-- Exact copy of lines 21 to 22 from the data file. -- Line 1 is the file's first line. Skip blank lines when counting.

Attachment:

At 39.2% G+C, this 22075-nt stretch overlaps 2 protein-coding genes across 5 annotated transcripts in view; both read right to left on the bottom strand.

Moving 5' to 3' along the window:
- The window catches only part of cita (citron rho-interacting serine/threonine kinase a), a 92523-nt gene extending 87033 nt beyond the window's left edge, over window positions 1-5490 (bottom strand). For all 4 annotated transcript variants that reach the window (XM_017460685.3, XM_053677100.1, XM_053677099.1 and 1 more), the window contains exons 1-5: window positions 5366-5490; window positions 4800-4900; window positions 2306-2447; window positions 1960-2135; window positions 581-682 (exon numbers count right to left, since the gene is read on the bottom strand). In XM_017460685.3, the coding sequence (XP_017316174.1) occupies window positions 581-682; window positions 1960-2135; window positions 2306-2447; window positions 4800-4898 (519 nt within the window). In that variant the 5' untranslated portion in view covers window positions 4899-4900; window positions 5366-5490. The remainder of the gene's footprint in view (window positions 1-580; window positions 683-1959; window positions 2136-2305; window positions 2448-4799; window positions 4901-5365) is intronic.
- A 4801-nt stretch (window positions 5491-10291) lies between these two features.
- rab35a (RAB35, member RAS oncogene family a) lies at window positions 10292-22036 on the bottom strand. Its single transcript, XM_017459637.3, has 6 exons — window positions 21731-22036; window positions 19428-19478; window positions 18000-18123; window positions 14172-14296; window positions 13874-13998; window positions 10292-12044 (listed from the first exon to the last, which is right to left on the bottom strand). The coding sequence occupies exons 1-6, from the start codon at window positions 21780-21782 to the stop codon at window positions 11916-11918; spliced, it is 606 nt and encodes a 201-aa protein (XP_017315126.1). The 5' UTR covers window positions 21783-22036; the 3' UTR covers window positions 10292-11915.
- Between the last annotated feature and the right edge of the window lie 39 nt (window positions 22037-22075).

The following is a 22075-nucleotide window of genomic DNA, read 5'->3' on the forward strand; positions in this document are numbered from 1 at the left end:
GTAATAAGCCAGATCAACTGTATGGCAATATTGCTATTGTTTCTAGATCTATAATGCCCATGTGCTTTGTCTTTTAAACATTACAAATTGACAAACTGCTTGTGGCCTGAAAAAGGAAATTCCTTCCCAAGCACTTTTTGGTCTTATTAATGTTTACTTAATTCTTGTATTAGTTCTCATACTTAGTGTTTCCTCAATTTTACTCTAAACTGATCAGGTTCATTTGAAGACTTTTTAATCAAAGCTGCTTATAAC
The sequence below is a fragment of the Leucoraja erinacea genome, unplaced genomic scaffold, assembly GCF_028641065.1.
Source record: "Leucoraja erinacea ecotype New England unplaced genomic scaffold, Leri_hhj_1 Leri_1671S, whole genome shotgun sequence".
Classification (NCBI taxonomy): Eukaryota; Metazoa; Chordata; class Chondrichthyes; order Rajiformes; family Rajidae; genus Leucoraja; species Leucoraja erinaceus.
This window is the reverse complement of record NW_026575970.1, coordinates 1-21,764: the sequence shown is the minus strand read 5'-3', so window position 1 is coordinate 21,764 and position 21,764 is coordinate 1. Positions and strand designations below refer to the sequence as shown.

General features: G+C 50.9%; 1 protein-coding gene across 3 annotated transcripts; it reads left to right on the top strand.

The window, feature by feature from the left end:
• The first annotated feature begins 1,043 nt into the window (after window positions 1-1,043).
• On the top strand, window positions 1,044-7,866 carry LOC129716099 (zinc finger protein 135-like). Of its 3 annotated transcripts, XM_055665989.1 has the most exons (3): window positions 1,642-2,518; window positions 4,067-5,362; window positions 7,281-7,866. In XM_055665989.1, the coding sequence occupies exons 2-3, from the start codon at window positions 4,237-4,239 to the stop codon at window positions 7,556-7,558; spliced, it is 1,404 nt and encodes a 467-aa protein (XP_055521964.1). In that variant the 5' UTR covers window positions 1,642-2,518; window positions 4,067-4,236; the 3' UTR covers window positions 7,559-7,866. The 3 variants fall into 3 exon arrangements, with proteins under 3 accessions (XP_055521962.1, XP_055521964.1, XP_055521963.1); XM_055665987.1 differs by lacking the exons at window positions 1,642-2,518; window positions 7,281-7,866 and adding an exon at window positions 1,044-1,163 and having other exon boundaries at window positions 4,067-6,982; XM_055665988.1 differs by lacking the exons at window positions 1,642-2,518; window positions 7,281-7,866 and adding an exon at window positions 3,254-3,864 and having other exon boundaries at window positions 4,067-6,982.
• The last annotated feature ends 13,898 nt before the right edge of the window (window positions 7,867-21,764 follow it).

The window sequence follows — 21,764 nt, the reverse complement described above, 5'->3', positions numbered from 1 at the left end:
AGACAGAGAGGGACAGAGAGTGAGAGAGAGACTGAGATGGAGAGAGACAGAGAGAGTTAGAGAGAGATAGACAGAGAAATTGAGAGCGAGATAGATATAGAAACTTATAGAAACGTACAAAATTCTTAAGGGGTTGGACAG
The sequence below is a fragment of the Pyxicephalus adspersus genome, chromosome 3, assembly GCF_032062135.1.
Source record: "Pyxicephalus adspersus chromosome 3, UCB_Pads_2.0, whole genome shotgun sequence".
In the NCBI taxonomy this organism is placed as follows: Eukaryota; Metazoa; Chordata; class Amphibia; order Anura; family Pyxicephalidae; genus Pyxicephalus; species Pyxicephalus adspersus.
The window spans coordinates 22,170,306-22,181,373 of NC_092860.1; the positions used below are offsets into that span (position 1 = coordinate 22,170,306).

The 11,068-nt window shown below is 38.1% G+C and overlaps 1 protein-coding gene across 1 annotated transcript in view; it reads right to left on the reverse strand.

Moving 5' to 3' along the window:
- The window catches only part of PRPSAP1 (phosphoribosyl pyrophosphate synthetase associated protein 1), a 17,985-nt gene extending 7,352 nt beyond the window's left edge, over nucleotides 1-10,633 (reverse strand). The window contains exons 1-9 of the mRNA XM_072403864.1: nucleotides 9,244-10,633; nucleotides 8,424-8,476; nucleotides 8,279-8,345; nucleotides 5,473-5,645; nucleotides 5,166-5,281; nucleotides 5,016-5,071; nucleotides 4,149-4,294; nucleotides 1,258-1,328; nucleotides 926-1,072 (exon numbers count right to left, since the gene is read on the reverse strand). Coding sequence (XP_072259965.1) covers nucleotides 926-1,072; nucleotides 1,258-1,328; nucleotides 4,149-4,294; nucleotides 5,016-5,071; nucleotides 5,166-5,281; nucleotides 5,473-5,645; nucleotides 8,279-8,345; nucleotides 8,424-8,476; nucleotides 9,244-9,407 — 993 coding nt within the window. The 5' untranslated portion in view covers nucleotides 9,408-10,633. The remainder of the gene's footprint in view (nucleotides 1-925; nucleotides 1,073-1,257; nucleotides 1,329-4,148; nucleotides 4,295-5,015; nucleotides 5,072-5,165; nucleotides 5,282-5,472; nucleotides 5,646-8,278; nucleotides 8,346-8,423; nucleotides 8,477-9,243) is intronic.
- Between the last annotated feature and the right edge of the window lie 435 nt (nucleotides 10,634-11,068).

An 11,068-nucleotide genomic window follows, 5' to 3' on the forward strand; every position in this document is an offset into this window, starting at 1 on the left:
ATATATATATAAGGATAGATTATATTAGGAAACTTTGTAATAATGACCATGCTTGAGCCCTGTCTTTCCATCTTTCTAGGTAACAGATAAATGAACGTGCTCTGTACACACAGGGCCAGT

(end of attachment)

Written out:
Source record: "Pyxicephalus adspersus chromosome 3, UCB_Pads_2.0, whole genome shotgun sequence".
In the NCBI taxonomy this organism is placed as follows: Eukaryota; Metazoa; Chordata; class Amphibia; order Anura; family Pyxicephalidae; genus Pyxicephalus; species Pyxicephalus adspersus.